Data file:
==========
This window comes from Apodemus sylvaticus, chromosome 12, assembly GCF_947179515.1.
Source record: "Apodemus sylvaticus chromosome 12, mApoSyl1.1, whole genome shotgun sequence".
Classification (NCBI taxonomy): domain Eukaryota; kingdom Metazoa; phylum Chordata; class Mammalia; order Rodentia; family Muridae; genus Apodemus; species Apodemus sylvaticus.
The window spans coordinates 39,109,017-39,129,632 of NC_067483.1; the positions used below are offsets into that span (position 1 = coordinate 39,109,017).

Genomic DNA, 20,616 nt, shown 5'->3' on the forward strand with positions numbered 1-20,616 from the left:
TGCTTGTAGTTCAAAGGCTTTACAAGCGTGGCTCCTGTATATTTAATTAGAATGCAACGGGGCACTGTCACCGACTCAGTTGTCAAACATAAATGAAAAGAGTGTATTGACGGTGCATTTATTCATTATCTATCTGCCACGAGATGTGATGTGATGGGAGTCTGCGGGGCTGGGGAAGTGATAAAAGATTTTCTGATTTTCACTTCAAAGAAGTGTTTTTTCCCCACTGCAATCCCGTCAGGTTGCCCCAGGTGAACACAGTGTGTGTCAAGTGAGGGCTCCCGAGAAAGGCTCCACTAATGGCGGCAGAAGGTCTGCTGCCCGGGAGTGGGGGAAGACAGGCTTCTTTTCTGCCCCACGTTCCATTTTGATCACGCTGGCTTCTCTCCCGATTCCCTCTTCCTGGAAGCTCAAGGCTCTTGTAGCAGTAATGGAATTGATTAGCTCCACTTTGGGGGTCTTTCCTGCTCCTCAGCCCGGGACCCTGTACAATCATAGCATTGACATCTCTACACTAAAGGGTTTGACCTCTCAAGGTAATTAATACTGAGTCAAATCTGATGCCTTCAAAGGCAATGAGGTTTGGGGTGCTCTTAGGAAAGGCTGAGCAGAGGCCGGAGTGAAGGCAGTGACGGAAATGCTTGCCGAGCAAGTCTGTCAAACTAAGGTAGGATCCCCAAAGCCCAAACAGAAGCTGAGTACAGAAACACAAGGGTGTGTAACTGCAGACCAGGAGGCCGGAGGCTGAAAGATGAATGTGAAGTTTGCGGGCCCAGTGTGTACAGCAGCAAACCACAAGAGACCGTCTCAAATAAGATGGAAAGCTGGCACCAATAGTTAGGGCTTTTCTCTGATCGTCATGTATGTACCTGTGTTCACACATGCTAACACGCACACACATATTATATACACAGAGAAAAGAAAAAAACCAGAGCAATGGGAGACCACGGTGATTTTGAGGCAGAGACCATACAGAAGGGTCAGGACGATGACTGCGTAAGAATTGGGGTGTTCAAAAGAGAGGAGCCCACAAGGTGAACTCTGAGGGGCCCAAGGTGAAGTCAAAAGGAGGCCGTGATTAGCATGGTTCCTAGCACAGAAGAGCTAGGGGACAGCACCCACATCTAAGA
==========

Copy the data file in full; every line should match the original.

This window comes from Apodemus sylvaticus, chromosome 12, assembly GCF_947179515.1.
Source record: "Apodemus sylvaticus chromosome 12, mApoSyl1.1, whole genome shotgun sequence".
Classification (NCBI taxonomy): domain Eukaryota; kingdom Metazoa; phylum Chordata; class Mammalia; order Rodentia; family Muridae; genus Apodemus; species Apodemus sylvaticus.
The window spans coordinates 39,109,017-39,129,632 of NC_067483.1; the positions used below are offsets into that span (position 1 = coordinate 39,109,017).

Genomic DNA, 20,616 nt, shown 5'->3' on the forward strand with positions numbered 1-20,616 from the left:
TGCTTGTAGTTCAAAGGCTTTACAAGCGTGGCTCCTGTATATTTAATTAGAATGCAACGGGGCACTGTCACCGACTCAGTTGTCAAACATAAATGAAAAGAGTGTATTGACGGTGCATTTATTCATTATCTATCTGCCACGAGATGTGATGTGATGGGAGTCTGCGGGGCTGGGGAAGTGATAAAAGATTTTCTGATTTTCACTTCAAAGAAGTGTTTTTTCCCCACTGCAATCCCGTCAGGTTGCCCCAGGTGAACACAGTGTGTGTCAAGTGAGGGCTCCCGAGAAAGGCTCCACTAATGGCGGCAGAAGGTCTGCTGCCCGGGAGTGGGGGAAGACAGGCTTCTTTTCTGCCCCACGTTCCATTTTGATCACGCTGGCTTCTCTCCCGATTCCCTCTTCCTGGAAGCTCAAGGCTCTTGTAGCAGTAATGGAATTGATTAGCTCCACTTTGGGGGTCTTTCCTGCTCCTCAGCCCGGGACCCTGTACAATCATAGCATTGACATCTCTACACTAAAGGGTTTGACCTCTCAAGGTAATTAATACTGAGTCAAATCTGATGCCTTCAAAGGCAATGAGGTTTGGGGTGCTCTTAGGAAAGGCTGAGCAGAGGCCGGAGTGAAGGCAGTGACGGAAATGCTTGCCGAGCAAGTCTGTCAAACTAAGGTAGGATCCCCAAAGCCCAAACAGAAGCTGAGTACAGAAACACAAGGGTGTGTAACTGCAGACCAGGAGGCCGGAGGCTGAAAGATGAATGTGAAGTTTGCGGGCCCAGTGTGTACAGCAGCAAACCACAAGAGACCGTCTCAAATAAGATGGAAAGCTGGCACCAATAGTTAGGGCTTTTCTCTGATCGTCATGTATGTACCTGTGTTCACACATGCTAACACGCACACACATATTATATACACAGAGAAAAGAAAAAAACCAGAGCAATGGGAGACCACGGTGATTTTGAGGCAGAGACCATACAGAAGGGTCAGGACGATGACTGCGTAAGAATTGGGGTGTTCAAAAGAGAGGAGCCCACAAGGTGAACTCTGAGGGGCCCAAGGTGAAGTCAAAAGGAGGCCGTGATTAGCATGGTTCCTAGCACAGAAGAGCTAGGGGACAGCACCCACATCTAAGA